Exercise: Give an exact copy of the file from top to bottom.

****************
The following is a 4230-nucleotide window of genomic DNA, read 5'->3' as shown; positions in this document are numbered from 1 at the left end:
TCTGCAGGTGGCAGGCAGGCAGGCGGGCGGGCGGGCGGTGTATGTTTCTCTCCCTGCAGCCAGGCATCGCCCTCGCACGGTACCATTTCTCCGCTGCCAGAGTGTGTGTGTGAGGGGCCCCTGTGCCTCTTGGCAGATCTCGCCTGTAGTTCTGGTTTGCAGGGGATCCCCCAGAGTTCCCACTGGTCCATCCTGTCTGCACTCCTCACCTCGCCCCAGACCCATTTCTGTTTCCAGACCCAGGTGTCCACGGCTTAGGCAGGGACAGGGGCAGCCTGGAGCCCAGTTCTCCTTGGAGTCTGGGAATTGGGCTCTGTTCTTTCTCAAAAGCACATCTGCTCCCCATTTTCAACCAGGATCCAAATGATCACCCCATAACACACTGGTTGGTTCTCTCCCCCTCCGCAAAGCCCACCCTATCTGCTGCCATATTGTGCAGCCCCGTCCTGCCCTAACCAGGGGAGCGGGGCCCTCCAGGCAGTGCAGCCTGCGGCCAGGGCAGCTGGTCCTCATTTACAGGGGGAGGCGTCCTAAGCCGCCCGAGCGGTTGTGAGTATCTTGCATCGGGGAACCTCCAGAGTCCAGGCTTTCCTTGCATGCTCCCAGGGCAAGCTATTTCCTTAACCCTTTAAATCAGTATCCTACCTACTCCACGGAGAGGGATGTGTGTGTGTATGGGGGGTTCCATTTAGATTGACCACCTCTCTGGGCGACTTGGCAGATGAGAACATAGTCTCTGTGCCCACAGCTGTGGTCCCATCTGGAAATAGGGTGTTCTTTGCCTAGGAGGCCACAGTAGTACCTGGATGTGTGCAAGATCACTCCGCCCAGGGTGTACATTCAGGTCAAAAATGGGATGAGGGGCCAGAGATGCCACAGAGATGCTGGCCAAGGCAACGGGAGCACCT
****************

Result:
The following is a 4230-nucleotide window of genomic DNA, read 5'->3' as shown; positions in this document are numbered from 1 at the left end:
TCTGCAGGTGGCAGGCAGGCAGGCGGGCGGGCGGGCGGTGTATGTTTCTCTCCCTGCAGCCAGGCATCGCCCTCGCACGGTACCATTTCTCCGCTGCCAGAGTGTGTGTGTGAGGGGCCCCTGTGCCTCTTGGCAGATCTCGCCTGTAGTTCTGGTTTGCAGGGGATCCCCCAGAGTTCCCACTGGTCCATCCTGTCTGCACTCCTCACCTCGCCCCAGACCCATTTCTGTTTCCAGACCCAGGTGTCCACGGCTTAGGCAGGGACAGGGGCAGCCTGGAGCCCAGTTCTCCTTGGAGTCTGGGAATTGGGCTCTGTTCTTTCTCAAAAGCACATCTGCTCCCCATTTTCAACCAGGATCCAAATGATCACCCCATAACACACTGGTTGGTTCTCTCCCCCTCCGCAAAGCCCACCCTATCTGCTGCCATATTGTGCAGCCCCGTCCTGCCCTAACCAGGGGAGCGGGGCCCTCCAGGCAGTGCAGCCTGCGGCCAGGGCAGCTGGTCCTCATTTACAGGGGGAGGCGTCCTAAGCCGCCCGAGCGGTTGTGAGTATCTTGCATCGGGGAACCTCCAGAGTCCAGGCTTTCCTTGCATGCTCCCAGGGCAAGCTATTTCCTTAACCCTTTAAATCAGTATCCTACCTACTCCACGGAGAGGGATGTGTGTGTGTATGGGGGGTTCCATTTAGATTGACCACCTCTCTGGGCGACTTGGCAGATGAGAACATAGTCTCTGTGCCCACAGCTGTGGTCCCATCTGGAAATAGGGTGTTCTTTGCCTAGGAGGCCACAGTAGTACCTGGATGTGTGCAAGATCACTCCGCCCAGGGTGTACATTCAGGTCAAAAATGGGATGAGGGGCCAGAGATGCCACAGAGATGCTGGCCAAGGCAACGGGAGCACCT